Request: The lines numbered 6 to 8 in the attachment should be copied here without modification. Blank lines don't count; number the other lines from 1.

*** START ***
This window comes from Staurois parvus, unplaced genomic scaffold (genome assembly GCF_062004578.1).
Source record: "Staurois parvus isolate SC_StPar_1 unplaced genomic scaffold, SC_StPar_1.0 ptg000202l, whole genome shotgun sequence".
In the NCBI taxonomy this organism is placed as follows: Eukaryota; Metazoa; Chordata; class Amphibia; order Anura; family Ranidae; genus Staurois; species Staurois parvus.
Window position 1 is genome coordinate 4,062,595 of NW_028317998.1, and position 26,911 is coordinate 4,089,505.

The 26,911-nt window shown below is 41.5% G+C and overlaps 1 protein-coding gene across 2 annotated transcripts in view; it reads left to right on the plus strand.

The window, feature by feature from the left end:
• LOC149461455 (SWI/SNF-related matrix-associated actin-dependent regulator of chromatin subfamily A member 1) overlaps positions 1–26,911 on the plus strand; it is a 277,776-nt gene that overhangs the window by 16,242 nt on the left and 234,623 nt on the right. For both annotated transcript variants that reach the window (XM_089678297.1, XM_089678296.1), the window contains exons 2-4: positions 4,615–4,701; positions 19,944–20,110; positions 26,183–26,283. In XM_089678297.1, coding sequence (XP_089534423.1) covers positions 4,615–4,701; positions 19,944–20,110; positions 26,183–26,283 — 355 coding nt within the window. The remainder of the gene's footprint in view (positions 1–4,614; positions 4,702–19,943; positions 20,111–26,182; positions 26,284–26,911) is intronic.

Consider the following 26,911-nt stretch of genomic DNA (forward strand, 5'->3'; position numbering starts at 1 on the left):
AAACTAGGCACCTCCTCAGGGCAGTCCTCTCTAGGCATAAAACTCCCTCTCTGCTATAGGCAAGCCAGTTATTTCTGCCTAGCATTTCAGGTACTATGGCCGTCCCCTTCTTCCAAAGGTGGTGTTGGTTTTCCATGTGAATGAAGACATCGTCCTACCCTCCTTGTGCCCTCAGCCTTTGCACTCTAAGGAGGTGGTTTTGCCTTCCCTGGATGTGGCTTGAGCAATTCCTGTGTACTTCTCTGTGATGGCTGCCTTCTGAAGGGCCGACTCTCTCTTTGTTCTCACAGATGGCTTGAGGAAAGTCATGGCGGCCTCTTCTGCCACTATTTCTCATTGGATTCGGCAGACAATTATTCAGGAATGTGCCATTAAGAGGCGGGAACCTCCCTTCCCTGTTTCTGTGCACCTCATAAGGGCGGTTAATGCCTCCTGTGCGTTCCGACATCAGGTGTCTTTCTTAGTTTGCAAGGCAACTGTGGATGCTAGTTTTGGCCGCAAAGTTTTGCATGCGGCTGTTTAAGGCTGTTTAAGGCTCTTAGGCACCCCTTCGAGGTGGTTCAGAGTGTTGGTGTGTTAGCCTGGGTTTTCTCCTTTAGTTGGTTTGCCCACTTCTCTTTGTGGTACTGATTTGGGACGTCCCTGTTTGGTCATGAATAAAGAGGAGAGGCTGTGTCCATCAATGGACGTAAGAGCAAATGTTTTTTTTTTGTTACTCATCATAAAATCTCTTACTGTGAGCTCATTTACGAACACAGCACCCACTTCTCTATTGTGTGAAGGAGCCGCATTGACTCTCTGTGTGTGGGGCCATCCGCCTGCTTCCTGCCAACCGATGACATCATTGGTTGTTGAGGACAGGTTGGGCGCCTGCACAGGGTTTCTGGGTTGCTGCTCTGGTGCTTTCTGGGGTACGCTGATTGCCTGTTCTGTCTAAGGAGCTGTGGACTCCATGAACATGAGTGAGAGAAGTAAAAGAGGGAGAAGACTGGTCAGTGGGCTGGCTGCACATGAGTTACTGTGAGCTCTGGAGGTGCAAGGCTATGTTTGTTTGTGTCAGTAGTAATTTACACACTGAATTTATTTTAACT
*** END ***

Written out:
The window, feature by feature from the left end:
• LOC149461455 (SWI/SNF-related matrix-associated actin-dependent regulator of chromatin subfamily A member 1) overlaps positions 1–26,911 on the plus strand; it is a 277,776-nt gene that overhangs the window by 16,242 nt on the left and 234,623 nt on the right. For both annotated transcript variants that reach the window (XM_089678297.1, XM_089678296.1), the window contains exons 2-4: positions 4,615–4,701; positions 19,944–20,110; positions 26,183–26,283. In XM_089678297.1, coding sequence (XP_089534423.1) covers positions 4,615–4,701; positions 19,944–20,110; positions 26,183–26,283 — 355 coding nt within the window. The remainder of the gene's footprint in view (positions 1–4,614; positions 4,702–19,943; positions 20,111–26,182; positions 26,284–26,911) is intronic.

Consider the following 26,911-nt stretch of genomic DNA (forward strand, 5'->3'; position numbering starts at 1 on the left):